Don’t get me wrong – I love technology. I love the way in which I’m able to find any information I need at the click of a few buttons, or in a few finger swipes. I love how I can talk or video chat family or friends at the other side of the world as though they are right here in my living room. I love that I can solicit assistance from freelancers in other countries to apply their expertise to projects I’m working on. I also love how technology has enabled me to start my own lifestyle business by creating beautiful, functional websites that enable my clients to build their businesses. Best of all, I get to do this from the comfort of my home. I don’t have to drive to an office or answer to a boss. Without technology, this would not have been possible.

But what gets to me, often, is the way in which technology sucks us into developing bad habits. I don’t like the way in which we have become dependent on technology to the extent that it is impacting on our relationships and meaningful interactions.

According to Selligent, more than two-thirds of people respond to work emails in the evenings or over the weekends, while nearly half of all people spend time during appointments or in the company of friends and family answering emails, text messages, and checking every notification they receive (no matter what they are doing). 57.4% of people NEVER switch their phones off, while a third goes as far as checking their email in the middle of the night. Yet, 46.9% of people receive so much email that they are unable to answer every single message, and 41.4% feel that they are missing out on important news.

Our children are becoming slaves to technology from a younger age too, and FOMO (fear of missing out) is causing them to miss out on what’s really important – moments with family. Some of my friends have had to institute measures to minimize the amount of time their teenagers spend on technology, because they would be scrolling through social media sites during meal times and respond to messages on chat apps while having conversations with family. This can’t be healthy for their development.

How Do We Stop the Information Madness?

I feel that discussing possibilities is an important part of developing life skills and building relationships. When we are looking for information online without taking the time to discuss things with one another, we are actually following other people’s opinions and agendas instead of forming our own.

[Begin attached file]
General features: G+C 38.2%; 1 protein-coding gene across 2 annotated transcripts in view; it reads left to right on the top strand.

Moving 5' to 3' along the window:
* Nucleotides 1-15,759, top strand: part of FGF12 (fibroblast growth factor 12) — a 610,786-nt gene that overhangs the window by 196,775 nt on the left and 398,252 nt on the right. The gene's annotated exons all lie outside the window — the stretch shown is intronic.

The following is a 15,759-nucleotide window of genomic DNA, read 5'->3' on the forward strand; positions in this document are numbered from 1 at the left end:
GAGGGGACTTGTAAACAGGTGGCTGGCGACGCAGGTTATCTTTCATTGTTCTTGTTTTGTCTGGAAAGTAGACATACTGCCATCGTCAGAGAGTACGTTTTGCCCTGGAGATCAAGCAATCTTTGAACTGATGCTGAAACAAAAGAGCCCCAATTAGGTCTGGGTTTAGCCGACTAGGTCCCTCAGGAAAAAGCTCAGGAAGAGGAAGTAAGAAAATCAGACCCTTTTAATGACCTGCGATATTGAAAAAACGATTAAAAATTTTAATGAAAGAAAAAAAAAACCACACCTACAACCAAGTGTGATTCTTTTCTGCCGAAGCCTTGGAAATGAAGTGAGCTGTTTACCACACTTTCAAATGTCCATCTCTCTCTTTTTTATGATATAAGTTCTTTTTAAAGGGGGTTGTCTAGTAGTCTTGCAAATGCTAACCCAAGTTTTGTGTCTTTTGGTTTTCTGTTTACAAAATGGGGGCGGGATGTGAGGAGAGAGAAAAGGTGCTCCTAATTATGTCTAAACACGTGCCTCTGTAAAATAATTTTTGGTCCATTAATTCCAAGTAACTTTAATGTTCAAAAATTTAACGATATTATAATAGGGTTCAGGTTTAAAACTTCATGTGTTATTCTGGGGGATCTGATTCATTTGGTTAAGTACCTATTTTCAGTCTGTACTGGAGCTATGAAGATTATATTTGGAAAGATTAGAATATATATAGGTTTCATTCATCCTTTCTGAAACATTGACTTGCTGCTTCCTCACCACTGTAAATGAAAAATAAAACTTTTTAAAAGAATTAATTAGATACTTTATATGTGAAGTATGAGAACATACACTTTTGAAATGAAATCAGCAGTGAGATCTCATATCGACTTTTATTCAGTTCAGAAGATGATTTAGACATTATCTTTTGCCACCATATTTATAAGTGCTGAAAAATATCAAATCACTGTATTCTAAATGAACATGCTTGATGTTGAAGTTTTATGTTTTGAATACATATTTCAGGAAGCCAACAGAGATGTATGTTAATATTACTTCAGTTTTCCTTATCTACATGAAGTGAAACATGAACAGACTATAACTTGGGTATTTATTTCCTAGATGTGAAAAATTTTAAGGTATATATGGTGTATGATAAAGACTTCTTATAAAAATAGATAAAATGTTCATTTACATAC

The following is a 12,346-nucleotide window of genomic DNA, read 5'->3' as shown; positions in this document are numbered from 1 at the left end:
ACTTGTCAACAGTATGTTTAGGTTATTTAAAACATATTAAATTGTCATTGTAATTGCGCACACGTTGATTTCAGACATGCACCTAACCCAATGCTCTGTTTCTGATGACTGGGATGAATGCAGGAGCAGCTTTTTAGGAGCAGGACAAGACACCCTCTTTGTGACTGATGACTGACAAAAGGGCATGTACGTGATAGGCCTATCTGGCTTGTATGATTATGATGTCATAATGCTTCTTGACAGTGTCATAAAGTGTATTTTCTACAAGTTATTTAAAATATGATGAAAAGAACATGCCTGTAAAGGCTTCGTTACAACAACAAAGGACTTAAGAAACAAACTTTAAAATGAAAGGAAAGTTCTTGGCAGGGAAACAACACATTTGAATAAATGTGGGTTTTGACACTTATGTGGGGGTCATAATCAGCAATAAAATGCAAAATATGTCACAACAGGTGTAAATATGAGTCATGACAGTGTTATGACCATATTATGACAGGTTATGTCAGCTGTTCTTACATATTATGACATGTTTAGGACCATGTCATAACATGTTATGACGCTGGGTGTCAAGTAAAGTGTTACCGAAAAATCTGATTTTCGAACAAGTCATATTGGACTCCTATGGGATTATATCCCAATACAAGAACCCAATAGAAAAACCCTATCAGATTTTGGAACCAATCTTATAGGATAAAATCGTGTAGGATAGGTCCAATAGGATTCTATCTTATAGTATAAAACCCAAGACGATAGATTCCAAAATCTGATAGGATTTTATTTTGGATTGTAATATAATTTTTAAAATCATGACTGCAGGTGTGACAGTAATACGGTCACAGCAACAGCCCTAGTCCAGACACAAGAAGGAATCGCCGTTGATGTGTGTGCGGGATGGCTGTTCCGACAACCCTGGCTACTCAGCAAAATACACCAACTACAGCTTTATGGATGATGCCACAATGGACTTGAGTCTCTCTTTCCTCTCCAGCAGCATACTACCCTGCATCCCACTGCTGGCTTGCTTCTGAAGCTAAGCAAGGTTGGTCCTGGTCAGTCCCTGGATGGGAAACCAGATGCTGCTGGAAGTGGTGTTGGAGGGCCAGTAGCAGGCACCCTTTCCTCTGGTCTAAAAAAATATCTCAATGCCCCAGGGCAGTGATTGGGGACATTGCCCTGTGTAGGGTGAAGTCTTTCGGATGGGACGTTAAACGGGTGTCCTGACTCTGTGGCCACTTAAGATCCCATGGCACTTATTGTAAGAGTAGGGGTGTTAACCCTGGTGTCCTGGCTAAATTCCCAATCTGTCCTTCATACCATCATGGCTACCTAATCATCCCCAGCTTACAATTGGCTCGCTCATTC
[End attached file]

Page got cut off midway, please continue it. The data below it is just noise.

It is time to take back our minds, our time, and our families and that starts with us setting the right example.┬áHere’s how:

  1. Create technology free zones or times in your home. Ban phones and tablets during meal times, family discussions, or movies.
  2. Keep your computer in your home office and reserve it for business purposes only. When you leave the office, close the door and stay out.
  3. Focus on productive tasks that earn money. Whenever you are wasting time scrolling through your Facebook feed, you are taking time away from your family.
  4. Be flexible. Of course you want to mess around surfing the web from time to time. Do so with the help of a timer. Set aside half hour and when the timer sounds, stop.
  5. Separate your personal social media from your business social media, and don’t socialize online during work hours.
  6. Bookmark blog posts or videos you come across and watch them when you are least productive, instead of right away.
  7. Schedule breaks away from the computer.
  8. Remove clutter from your physical and virtual space, as you are less likely to get into browsing mode when everything is clean and well-organized.
  9. GET OUTSIDE! Leave your phone at home and immerse yourself in nature.

Do you have any more ideas on how to handle information overload, or how to teach your kids to have valuable, interactive experiences away from technology? Please do share in comments below!